diabetestalk.net

10 Foods To Reduce Blood Sugar Levels And Stop Diabetes

10 Foods To Reduce Blood Sugar Levels and Stop Diabetes

10 Foods To Reduce Blood Sugar Levels and Stop Diabetes


10 Foods To Reduce Blood Sugar Levels and Stop Diabetes
10 Foods To Reduce Blood Sugar Levels and Stop Diabetes
Blood Sugar Levels or Diabetes is a disease that can gradually affect your entire system and almost every organ in your body including your kidneys, eyes, heart and more.
Paying too much attention to your diet can make a big difference in whether you develop the disease or experience complications from it. In fact, one of the major factors behind the development of type 2 diabetes, along with many other chronic and degenerative diseases, is a poor diet.
Making some smart dietary choices can prevent or help control type 2 diabetes. Some superfoods can control diabetes by stabilizing or even lowering blood sugar levels when eaten on a regular basis in appropriate portions.
Even if you already take diabetes medications, it is essential to understand that what you eat and drink can greatly affect the way you manage the disease.
Several components in cinnamon promote glucose metabolism and reduce cholesterol. Studies have shown that in people with diabetes; only half a teaspoon of cinnamon powder per day can significantly decrease fasting blood glucose levels and increase insulin sensitivity.
There are many ways to add cinnamon to your diet. You can sprinkle some in your coffee, stir it in the morning oatmeal, or add it to chicken or fish dishes. You can also soak a medium-sized cinnamon stick in hot water to make a refreshing cup of cinnamon tea.
Sweet potatoes are a starchy vegetable that contains the beta-carotene antioxidant along with vitamin A, vitamin Continue reading

Rate this article
Total 1 ratings
Meet the 2017 Diabetes Educator of the Year: Davida Kruger

Meet the 2017 Diabetes Educator of the Year: Davida Kruger


Meet the 2017 Diabetes Educator of the Year: Davida Kruger
Written by Mike Hoskins on August 4, 2017
Earlier this summer when the American Diabetes Association named its diabetes educator of the year, the honor fell to Davida Kruger in Detroit, who's been helping to shape diabetes care since the early 1980s.
Kruger has spent her career as a nurse practitioner (NP) at Detroit's Henry Ford Hospital working with Dr. Fred Whitehouse -- a "Historic Endo for the Ages " who once worked with the famous Dr. Elliot Joslin himself (!) -- and she's divided her time between the clinical practice and research. She was influential in the landmark DCCT study, has authored countless articles and books including the Diabetes Travel Guide in 2000, and overall has helped her profession keep pace with new diabetes technology and treatments as they hit the market.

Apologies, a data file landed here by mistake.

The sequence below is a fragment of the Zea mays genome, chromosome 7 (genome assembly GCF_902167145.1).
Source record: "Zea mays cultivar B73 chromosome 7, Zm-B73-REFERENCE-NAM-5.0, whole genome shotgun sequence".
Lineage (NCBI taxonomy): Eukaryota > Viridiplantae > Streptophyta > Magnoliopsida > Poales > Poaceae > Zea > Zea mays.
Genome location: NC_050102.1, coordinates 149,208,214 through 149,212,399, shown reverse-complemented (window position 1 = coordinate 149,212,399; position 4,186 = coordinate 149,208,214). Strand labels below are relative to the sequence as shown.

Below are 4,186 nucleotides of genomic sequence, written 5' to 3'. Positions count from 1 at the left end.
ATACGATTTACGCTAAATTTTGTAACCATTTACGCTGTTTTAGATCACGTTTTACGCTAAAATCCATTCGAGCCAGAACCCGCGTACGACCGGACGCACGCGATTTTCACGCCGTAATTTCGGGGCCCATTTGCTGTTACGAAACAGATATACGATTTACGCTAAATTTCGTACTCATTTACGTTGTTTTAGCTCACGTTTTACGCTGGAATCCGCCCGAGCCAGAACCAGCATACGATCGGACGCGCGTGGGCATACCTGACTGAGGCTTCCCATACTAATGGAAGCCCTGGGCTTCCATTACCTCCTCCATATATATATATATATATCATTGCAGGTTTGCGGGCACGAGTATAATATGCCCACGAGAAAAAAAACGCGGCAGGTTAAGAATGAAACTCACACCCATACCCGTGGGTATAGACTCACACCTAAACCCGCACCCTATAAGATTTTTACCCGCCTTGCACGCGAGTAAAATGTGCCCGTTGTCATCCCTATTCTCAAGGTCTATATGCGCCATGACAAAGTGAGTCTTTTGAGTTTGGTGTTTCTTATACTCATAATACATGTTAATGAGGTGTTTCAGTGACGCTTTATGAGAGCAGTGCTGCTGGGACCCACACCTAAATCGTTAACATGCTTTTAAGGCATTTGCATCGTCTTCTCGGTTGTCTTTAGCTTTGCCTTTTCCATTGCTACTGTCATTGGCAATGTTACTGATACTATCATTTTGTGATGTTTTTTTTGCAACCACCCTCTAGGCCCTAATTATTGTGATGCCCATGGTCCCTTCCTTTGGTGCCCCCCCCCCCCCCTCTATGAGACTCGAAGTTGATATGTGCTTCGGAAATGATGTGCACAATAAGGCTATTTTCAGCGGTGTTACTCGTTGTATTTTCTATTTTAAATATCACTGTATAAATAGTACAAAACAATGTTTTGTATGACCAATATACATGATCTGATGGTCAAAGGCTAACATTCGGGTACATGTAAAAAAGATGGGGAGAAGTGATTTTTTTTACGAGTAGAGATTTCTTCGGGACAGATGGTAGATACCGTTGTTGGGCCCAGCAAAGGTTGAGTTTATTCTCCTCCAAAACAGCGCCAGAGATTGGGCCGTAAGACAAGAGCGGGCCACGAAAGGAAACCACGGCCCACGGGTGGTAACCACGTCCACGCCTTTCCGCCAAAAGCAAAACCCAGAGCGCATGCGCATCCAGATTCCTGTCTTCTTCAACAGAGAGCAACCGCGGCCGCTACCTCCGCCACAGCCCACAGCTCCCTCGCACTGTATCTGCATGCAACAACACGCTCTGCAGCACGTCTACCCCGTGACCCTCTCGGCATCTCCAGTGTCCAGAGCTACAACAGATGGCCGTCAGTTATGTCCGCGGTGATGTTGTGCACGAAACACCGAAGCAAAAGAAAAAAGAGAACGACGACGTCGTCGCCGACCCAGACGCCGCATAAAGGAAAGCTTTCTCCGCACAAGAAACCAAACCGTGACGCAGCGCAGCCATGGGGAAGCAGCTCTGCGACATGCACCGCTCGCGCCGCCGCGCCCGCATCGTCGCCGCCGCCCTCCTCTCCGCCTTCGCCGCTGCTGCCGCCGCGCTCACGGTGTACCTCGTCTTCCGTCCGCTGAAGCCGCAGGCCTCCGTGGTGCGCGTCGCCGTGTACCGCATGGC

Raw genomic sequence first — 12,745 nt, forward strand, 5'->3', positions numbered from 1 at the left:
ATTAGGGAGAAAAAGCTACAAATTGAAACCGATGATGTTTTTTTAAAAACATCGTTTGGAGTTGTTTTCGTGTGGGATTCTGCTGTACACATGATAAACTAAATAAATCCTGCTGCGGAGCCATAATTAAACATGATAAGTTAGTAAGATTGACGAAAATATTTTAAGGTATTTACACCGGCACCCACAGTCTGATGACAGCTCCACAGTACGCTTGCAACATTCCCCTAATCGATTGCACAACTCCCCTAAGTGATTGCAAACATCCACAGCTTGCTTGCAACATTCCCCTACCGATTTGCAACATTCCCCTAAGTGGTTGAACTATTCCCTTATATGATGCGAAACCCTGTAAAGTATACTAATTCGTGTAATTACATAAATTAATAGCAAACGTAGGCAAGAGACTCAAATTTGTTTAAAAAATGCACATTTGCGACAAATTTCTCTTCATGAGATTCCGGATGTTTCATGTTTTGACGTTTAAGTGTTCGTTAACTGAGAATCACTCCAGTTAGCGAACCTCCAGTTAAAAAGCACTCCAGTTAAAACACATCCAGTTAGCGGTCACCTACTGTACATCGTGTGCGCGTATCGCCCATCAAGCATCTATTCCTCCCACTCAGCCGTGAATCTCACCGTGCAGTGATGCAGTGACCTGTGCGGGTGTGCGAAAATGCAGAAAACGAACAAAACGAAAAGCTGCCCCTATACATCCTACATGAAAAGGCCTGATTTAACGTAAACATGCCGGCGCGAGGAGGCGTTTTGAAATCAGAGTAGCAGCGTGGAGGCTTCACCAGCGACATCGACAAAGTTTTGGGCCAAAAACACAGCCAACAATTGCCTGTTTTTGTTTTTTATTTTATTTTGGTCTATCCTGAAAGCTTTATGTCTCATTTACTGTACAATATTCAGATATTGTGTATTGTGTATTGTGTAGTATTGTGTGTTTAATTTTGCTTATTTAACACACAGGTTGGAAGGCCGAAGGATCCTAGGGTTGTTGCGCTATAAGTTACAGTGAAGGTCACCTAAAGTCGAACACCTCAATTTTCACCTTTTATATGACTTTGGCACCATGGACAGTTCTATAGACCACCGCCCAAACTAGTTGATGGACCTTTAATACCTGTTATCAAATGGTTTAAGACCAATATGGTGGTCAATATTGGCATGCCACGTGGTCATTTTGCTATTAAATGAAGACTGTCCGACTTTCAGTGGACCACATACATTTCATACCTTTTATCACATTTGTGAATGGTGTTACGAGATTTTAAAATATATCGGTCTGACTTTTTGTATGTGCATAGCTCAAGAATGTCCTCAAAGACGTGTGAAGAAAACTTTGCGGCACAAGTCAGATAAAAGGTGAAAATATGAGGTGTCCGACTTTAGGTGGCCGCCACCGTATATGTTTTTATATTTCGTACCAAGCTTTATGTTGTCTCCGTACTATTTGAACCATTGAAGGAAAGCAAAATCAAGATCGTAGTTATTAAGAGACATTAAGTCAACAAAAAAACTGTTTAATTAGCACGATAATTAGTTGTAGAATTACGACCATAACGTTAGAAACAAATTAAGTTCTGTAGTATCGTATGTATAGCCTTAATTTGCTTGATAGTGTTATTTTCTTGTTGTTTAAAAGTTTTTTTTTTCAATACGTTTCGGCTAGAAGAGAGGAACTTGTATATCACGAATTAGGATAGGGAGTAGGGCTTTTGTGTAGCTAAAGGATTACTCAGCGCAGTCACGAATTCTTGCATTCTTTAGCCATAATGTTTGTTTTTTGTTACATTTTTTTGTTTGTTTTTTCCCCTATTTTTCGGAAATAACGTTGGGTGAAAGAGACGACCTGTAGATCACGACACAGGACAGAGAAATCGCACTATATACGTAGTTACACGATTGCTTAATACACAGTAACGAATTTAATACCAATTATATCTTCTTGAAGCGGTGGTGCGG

As it happens, Kruger represents a small and under-represented portion of the 20,000 credentialed CDEs in this country, as only about 4% of them are NPs, who also have prescribing power like physicians. With the 2017 American Association of Diabetes Educators (AADE) annual meeting kicking off today in Indianapolis, we thought it was a perfect time to share her story here at the 'Mine.
A Chat with Award-Winning CDE Davida Kruger
DM) First off, congrats on the ADA recognition for your work. How did it feel getting that honor?
It was very humbling. Ive been in this position for 35 years and you do it for all the right reasons, for people with diabetes. You stay because youre just enjoying yourself too much to leave. Every time yo Continue reading

How pancreatic tumors could help to fight diabetes

How pancreatic tumors could help to fight diabetes


How pancreatic tumors could help to fight diabetes
New research may change how we think about treatment options for diabetes.
A new study analyzes rare tumorsin which insulin-producing beta cells are produced in excess in order to find a "genetic recipe" for regenerating these cells. And thefindingsmight change the current therapeutic practices for treating diabetes.
Beta cells play a crucial role in the development of diabetes . These tiny cells found in our pancreas produce insulin , and a loss of beta cells is known to be a cause of type 1 diabetes .
Additionally, recent studies have shown that beta cells also play a crucial role in the development of type 2 diabetes . For instance, a study thatMedical News Today reported on found that the release of pro-inflammatory proteins kills off insulin-producing beta cells in the early stages of type 2 diabetes.